How to Be a Happy Successful Photographer

Being successful in photography is, well, objective. We all have different definitions of success and we all have different goals. Am I a successful photographer? Some people think so, but if you put me next to Annie Leibovitz or 1/2 of the photographers out there, I pale in comparison. I don’t know about you, but I get tired of seeing my own work. I look at other photographer’s work and I’m just amazed. Sometimes it inspires me, sometimes it just puts me in a funk, not the type you wanna boogie down to. Over the course of time, I’ve learned a few things that has helped me with my success and happiness. I’m not saying this will work for you, but it has worked for me.

1) Everyone shoots shitty images. Everyone. Your job as the photographer is to be the gate keeper. If you’re going through and making selects of your shoot, don’t even show the client the images you don’t like, because they WILL pick them as the hero shots. Trust your eyes, they came to you for your expertise, if they were capable, they would have shot it themselves.

2) Do not throw pictures up on the internet and include a disclaimer (images are unretouched, straight out of camera). What is the f’in point? It’s not your best foot forward, so take the freaking time to edit the photo. Let’s say the model grabs the image, throws it on her site and gives you credit, next the makeup artist does the same, what happens in the end is that your image is going to be floating around the internet with credit to you and some potential client is going to see it and think, “Wow this guy doesn’t pay attention to the details, like that big zit on the model’s nose.” You think they will want to give you the $10k gig? Probably not.

3) Association. You hang out with crappy photographers, you will remain crappy. Just like anything else in life, you hang out with thieves, you’re most likely a thief. If you want to grow and improve as a photographer, surround yourself with photographers who inspire you, produce great work, people you can learn from. If you’re the top dog in your group, you won’t grow.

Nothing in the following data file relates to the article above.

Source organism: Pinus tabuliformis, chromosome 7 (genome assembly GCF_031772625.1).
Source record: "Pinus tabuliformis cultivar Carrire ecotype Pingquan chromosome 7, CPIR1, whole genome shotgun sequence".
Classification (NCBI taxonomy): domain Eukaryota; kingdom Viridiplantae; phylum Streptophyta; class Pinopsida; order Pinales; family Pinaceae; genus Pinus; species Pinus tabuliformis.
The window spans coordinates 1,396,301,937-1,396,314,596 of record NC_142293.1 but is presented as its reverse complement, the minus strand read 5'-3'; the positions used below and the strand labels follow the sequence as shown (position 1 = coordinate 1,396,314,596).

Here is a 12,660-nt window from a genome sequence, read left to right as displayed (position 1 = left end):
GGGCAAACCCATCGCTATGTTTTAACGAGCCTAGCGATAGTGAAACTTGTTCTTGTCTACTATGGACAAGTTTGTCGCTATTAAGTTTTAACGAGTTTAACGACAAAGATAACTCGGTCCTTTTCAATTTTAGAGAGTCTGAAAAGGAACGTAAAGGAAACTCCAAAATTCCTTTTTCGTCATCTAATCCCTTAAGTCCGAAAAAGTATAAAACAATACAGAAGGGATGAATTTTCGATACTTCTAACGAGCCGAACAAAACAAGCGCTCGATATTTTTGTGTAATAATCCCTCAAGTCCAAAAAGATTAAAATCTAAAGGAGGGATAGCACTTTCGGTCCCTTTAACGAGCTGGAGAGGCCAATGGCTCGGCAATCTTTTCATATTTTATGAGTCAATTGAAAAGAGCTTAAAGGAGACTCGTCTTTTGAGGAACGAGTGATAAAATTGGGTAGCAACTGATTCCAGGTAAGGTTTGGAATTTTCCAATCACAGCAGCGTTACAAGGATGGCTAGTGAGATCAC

4) If you’re just starting out, don’t watermark your photos. No one wants to steal them. You think your images are great but just know that your taste will grow and your images will improve. What will happen is 3 years from now, you will do a google search on yourself and all these shitty images will pop up with your name on them. Once you start producing great work, people will know that it came from you.

5) You need a GREAT team. You can’t do it by yourself. If I gave you Annie’s team, including set design, do you think you can create stunning photos? I bet you could. Find these people, feed them, keep them happy.

6) Let go of your ego. No one likes working with know-it-alls or divas. Be humble, be hungry. Help other photographers, mentor them, assist them, it’s rewarding.

7) Make the money, but don’t forsaken everything else in chase of the paper. The best way to be happy is to live in the present. Don’t put things off til the future, the future may never come.

8) Shoot often.



Quavondo’s Photography Lighting Techniques Book with Images and Light Set-ups

There are so many how to books out there on photography lighting, why is mine any different?